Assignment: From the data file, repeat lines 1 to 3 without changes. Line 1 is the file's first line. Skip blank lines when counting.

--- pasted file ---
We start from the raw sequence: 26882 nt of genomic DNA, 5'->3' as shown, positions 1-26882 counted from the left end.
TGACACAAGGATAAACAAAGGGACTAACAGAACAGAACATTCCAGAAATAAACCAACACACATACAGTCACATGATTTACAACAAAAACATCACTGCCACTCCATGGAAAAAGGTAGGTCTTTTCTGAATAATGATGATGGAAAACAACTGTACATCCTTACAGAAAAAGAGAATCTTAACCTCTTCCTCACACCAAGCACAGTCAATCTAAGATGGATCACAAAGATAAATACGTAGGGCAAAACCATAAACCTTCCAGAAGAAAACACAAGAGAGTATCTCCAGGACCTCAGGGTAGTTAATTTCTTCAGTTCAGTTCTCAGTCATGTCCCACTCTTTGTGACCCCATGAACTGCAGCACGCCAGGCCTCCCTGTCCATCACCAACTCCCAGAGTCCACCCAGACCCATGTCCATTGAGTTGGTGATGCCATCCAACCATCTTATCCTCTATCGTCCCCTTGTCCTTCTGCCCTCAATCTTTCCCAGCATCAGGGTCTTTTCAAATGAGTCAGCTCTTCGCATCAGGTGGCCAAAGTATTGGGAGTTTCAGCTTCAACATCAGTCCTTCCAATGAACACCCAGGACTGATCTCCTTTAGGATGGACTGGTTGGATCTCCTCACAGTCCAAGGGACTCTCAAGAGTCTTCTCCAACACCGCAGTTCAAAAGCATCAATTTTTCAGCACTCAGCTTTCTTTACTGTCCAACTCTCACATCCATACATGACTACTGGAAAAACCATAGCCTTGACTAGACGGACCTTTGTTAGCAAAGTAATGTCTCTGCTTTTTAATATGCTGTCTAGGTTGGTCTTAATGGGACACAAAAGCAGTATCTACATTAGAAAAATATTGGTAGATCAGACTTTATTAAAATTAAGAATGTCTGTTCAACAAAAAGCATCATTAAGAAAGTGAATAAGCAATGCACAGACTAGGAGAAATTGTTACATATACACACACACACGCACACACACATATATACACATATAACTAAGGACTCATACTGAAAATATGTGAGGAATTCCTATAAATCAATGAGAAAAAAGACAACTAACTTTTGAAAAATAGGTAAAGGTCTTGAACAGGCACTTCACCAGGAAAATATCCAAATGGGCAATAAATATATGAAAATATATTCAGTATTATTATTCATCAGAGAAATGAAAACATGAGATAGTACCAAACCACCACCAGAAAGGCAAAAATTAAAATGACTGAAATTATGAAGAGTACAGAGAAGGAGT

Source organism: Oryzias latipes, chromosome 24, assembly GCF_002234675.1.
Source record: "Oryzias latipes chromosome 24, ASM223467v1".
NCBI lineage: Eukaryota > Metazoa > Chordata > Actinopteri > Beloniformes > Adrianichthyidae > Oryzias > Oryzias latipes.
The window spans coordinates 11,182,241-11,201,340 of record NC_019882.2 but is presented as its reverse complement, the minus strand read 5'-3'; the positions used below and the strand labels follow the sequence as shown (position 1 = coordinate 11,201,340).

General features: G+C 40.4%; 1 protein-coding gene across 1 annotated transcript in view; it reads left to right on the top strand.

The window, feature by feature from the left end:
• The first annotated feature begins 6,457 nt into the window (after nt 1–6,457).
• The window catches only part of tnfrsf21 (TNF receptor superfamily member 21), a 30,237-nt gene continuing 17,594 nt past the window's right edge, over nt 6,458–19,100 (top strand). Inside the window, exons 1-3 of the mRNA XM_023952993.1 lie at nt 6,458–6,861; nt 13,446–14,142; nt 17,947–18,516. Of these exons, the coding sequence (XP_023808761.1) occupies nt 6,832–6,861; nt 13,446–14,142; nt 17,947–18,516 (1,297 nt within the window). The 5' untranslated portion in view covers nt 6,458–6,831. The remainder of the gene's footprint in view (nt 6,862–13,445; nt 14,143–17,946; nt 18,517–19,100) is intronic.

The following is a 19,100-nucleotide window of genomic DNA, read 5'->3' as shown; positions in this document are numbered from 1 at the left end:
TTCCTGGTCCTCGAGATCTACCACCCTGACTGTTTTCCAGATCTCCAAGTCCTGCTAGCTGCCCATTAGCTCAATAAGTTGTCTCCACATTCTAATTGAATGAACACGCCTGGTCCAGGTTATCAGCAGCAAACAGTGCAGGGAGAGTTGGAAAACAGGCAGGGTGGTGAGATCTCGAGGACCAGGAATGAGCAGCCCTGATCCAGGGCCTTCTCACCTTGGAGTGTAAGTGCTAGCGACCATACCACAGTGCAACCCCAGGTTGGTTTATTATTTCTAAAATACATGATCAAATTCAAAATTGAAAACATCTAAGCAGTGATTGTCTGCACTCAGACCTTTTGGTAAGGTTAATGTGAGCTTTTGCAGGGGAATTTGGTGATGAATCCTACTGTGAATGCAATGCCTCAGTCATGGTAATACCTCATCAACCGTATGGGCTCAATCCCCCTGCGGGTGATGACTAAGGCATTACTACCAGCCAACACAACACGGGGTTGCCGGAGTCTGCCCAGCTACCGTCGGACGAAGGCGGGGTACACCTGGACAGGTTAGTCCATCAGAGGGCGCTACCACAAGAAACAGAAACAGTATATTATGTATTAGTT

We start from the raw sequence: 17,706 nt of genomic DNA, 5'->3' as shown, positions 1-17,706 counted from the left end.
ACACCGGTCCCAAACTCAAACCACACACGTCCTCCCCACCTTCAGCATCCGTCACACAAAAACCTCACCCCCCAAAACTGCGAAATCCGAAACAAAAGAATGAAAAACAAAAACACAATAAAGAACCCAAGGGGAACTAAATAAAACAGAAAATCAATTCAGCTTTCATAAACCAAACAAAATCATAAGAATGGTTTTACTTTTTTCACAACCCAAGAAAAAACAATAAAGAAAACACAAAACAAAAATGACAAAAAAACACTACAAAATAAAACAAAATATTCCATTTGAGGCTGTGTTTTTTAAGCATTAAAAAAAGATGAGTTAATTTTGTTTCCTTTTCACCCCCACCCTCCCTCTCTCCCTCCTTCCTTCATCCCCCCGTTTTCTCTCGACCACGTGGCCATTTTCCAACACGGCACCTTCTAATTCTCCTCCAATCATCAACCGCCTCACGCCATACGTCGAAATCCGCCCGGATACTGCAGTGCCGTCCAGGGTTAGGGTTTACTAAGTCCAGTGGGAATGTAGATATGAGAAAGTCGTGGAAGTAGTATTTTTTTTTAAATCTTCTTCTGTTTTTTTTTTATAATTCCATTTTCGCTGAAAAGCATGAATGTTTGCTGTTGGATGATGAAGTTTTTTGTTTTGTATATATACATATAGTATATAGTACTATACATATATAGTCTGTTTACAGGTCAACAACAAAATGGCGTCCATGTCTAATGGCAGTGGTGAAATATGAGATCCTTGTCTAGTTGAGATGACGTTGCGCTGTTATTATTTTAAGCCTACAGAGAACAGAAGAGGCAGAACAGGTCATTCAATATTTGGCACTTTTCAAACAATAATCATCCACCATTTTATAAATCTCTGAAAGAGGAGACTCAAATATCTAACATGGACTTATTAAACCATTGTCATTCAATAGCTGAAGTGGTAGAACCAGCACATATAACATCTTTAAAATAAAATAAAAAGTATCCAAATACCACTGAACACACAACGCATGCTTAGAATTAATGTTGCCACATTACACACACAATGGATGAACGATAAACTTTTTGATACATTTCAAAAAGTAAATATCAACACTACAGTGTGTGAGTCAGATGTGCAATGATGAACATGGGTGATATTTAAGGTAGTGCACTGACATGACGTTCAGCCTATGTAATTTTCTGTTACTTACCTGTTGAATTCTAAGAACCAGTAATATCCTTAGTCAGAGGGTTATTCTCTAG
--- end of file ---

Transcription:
We start from the raw sequence: 26882 nt of genomic DNA, 5'->3' as shown, positions 1-26882 counted from the left end.
TGACACAAGGATAAACAAAGGGACTAACAGAACAGAACATTCCAGAAATAAACCAACACACATACAGTCACATGATTTACAACAAAAACATCACTGCCACTCCATGGAAAAAGGTAGGTCTTTTCTGAATAATGATGATGGAAAACAACTGTACATCCTTACAGAAAAAGAGAATCTTAACCTCTTCCTCACACCAAGCACAGTCAATCTAAGATGGATCACAAAGATAAATACGTAGGGCAAAACCATAAACCTTCCAGAAGAAAACACAAGAGAGTATCTCCAGGACCTCAGGGTAGTTAATTTCTTCAGTTCAGTTCTCAGTCATGTCCCACTCTTTGTGACCCCATGAACTGCAGCACGCCAGGCCTCCCTGTCCATCACCAACTCCCAGAGTCCACCCAGACCCATGTCCATTGAGTTGGTGATGCCATCCAACCATCTTATCCTCTATCGTCCCCTTGTCCTTCTGCCCTCAATCTTTCCCAGCATCAGGGTCTTTTCAAATGAGTCAGCTCTTCGCATCAGGTGGCCAAAGTATTGGGAGTTTCAGCTTCAACATCAGTCCTTCCAATGAACACCCAGGACTGATCTCCTTTAGGATGGACTGGTTGGATCTCCTCACAGTCCAAGGGACTCTCAAGAGTCTTCTCCAACACCGCAGTTCAAAAGCATCAATTTTTCAGCACTCAGCTTTCTTTACTGTCCAACTCTCACATCCATACATGACTACTGGAAAAACCATAGCCTTGACTAGACGGACCTTTGTTAGCAAAGTAATGTCTCTGCTTTTTAATATGCTGTCTAGGTTGGTCTTAATGGGACACAAAAGCAGTATCTACATTAGAAAAATATTGGTAGATCAGACTTTATTAAAATTAAGAATGTCTGTTCAACAAAAAGCATCATTAAGAAAGTGAATAAGCAATGCACAGACTAGGAGAAATTGTTACATATACACACACACACGCACACACACATATATACACATATAACTAAGGACTCATACTGAAAATATGTGAGGAATTCCTATAAATCAATGAGAAAAAAGACAACTAACTTTTGAAAAATAGGTAAAGGTCTTGAACAGGCACTTCACCAGGAAAATATCCAAATGGGCAATAAATATATGAAAATATATTCAGTATTATTATTCATCAGAGAAATGAAAACATGAGATAGTACCAAACCACCACCAGAAAGGCAAAAATTAAAATGACTGAAATTATGAAGAGTACAGAGAAGGAGT

Source organism: Oryzias latipes, chromosome 24, assembly GCF_002234675.1.